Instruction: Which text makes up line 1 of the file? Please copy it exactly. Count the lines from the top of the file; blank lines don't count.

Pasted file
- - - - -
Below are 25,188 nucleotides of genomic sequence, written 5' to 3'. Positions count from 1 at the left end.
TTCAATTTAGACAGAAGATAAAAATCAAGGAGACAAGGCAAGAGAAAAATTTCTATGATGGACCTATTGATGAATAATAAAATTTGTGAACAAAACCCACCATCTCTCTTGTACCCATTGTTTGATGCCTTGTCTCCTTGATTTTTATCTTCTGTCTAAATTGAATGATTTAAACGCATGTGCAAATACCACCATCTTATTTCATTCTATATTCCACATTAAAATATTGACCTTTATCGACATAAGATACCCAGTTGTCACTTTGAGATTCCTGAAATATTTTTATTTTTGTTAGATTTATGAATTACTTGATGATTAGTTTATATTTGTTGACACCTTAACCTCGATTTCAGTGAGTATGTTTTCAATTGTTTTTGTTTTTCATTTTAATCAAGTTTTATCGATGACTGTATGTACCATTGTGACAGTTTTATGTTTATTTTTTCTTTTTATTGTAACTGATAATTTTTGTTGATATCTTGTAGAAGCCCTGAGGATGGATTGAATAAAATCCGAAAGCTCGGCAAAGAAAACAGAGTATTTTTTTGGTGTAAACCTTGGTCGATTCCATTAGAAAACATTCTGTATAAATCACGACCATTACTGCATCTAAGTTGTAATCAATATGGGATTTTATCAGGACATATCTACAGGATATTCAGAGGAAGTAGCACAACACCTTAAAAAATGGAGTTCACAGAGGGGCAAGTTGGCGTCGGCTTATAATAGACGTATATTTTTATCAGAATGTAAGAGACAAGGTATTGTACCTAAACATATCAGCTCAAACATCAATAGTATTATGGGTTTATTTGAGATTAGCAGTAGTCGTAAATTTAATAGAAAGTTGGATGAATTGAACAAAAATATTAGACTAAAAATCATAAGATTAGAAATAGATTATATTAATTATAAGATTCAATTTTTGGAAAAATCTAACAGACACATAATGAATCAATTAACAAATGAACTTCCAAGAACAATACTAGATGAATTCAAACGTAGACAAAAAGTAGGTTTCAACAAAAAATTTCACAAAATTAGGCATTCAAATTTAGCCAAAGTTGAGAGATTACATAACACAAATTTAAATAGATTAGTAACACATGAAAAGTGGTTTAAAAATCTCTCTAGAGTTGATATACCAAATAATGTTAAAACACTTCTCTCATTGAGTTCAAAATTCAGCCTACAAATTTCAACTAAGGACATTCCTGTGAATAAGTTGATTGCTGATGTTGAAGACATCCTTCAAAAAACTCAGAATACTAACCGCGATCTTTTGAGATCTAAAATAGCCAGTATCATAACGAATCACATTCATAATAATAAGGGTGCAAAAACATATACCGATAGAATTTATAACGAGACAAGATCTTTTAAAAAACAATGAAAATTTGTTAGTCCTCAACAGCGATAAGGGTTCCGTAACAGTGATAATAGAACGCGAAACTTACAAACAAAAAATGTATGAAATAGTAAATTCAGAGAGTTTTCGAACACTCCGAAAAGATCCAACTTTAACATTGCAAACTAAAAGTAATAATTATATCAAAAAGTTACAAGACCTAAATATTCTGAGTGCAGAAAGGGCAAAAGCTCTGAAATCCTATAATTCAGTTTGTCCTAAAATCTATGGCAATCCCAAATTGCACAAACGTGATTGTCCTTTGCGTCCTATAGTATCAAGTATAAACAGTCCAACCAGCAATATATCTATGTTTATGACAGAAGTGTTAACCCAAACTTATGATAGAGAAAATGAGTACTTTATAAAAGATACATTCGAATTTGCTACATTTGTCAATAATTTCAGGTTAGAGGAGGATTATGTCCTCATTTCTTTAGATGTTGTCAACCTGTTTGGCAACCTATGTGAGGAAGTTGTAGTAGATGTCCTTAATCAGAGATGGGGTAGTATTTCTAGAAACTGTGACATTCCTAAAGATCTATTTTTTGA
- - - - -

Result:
Below are 25,188 nucleotides of genomic sequence, written 5' to 3'. Positions count from 1 at the left end.